China enjoys being different. They love to buck the trend and pursue things at their own pace. A Canadian man in North America came up with the idea that the world should adopt time zones, this was in an effort to regulate the rail systems in the late 1800s. While most towns and cities across the world accepted their own "local time", the idea had never been standardized globally. China wasn't really interested in adhering to domestic time zones, or aligning their time zones with that of other countries in Asia, at this stage in their development. Furthermore, China is an incredibly proud nation and they often feel threatened when outside ideas are accepted above their own. Nationalism runs high in this country, and this has been a common trend for the country from the 1600s right up until about twenty years ago when China opened its doors to western investment and business practices. China today is still opposed to adopting domestic time zones because of mainly political reasons.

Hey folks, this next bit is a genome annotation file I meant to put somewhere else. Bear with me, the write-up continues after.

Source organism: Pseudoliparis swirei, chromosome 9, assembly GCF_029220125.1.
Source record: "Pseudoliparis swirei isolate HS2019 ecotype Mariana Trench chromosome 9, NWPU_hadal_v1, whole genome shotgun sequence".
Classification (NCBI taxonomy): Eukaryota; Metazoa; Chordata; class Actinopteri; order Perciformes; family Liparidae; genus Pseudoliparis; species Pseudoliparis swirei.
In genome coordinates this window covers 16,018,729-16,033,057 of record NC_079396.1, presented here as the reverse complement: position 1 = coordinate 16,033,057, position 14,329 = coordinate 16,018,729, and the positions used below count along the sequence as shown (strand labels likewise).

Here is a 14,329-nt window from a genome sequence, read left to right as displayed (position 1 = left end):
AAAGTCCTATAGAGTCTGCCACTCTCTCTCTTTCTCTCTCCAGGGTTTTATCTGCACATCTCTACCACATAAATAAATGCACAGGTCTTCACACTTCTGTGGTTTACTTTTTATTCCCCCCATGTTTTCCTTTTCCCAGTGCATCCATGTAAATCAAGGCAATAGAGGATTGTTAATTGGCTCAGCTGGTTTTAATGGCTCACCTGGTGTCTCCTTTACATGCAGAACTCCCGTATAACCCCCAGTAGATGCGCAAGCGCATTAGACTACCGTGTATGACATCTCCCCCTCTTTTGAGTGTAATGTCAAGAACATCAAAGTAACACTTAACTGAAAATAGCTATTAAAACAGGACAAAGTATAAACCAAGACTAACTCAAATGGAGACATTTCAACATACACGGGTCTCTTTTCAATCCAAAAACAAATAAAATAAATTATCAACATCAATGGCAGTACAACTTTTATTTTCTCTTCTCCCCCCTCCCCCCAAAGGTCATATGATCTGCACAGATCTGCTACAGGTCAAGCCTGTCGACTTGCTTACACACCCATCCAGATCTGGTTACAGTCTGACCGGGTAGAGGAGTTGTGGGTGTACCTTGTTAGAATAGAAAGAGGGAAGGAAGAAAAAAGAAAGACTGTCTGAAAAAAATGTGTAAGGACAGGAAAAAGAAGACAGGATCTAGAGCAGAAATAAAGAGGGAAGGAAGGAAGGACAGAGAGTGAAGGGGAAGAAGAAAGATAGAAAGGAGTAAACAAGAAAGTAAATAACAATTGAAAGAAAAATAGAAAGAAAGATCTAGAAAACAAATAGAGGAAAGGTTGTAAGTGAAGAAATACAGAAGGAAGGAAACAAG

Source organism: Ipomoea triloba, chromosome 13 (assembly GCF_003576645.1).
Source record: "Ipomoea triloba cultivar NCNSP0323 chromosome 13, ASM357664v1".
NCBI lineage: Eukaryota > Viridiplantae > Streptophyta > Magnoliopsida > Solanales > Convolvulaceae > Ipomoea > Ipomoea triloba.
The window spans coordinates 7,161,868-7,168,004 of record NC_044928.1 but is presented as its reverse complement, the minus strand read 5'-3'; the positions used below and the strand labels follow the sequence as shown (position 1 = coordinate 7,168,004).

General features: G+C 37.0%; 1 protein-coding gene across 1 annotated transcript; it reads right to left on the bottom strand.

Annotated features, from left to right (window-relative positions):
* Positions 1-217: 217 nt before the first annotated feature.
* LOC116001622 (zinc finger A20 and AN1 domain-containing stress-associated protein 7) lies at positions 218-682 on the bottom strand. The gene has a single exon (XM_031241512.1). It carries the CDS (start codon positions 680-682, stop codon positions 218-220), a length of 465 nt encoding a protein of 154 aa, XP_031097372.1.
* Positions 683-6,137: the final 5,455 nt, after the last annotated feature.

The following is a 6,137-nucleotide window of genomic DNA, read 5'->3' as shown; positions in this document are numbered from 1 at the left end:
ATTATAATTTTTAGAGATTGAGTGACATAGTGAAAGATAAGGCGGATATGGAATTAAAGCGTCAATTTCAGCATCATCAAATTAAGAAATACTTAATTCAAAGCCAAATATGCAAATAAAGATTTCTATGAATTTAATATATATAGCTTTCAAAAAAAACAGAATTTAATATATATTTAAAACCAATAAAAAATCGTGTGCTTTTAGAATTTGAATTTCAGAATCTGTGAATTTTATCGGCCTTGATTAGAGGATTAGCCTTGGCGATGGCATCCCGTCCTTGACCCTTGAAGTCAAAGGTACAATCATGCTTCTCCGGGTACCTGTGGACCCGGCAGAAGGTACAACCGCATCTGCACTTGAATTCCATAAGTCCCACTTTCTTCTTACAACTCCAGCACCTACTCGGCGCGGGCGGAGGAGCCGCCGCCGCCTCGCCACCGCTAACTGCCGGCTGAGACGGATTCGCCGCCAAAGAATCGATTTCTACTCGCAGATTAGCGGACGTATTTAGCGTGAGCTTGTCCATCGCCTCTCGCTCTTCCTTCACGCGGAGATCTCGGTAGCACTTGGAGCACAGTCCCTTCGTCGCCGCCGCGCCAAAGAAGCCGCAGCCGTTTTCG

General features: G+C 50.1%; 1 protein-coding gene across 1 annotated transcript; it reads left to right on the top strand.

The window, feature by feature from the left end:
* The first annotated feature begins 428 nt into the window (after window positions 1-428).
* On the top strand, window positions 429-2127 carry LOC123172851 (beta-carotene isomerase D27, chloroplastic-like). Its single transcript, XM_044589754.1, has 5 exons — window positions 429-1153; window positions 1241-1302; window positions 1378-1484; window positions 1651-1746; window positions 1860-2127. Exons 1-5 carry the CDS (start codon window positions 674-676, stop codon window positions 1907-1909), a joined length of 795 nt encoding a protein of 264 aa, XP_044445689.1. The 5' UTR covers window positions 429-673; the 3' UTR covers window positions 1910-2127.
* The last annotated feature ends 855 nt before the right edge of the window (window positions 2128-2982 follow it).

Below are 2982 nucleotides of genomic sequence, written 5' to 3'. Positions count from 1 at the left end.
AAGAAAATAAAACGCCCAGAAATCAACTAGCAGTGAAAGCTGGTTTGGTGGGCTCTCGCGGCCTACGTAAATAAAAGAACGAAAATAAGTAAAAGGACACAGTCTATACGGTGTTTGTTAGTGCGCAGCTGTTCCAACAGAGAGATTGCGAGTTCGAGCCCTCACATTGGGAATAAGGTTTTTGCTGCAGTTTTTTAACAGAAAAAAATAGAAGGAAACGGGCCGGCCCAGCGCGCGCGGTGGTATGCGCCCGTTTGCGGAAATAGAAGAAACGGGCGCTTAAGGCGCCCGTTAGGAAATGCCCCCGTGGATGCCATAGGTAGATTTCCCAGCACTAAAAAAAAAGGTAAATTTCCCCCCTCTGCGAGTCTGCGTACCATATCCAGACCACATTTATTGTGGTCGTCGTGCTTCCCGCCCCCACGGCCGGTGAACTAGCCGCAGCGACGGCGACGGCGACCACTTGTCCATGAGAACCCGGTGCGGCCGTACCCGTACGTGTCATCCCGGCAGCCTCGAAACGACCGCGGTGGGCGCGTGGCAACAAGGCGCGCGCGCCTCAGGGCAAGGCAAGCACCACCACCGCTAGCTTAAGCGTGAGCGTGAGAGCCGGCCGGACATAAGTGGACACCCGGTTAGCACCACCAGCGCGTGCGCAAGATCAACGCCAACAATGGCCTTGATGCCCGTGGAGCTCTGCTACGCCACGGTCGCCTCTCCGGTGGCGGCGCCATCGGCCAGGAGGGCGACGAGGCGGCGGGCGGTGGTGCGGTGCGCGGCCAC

The easing of transportation schedules is a no brainer. The entire country has set its clocks to "Beijing Time' and catching at train at 20:00 in Beijing or 4000km west in Urumqi is all the same. There is almost no disadvantage. Traveling in China is a breeze because of their single time zone policy.

Lasty, China is held together by a series of lines. Indeed China should, by any account, actually be about 6 different countries. The territory is vast and the minorities and cultures that live within the borders are as distinct and has varied as any two nations. While the current government has fought hard for decades to bring the country together under one leader and one flag, the last thing anyone wants to do is give people an excuse to claim any differences which may lead to independence; like being in another time zone of having an excuse for being different from Beijing. While it may make less sense to a western educated mind, policies like this are at the heart of China's goal to maintain political stability in a country that is going as fast as it is.

So how does this affect me, well it's easy really. I just work double days. I still wake up at 730 in the morning and now I work until 8pm until the sun goes down, have an early dinner around 10pm and then head to bed around 1pm. It's a bit of a stretch from my regular routine, but as the saying goes, "when in Kashgar...".

Ryan Pyle
Skype: ryanpyle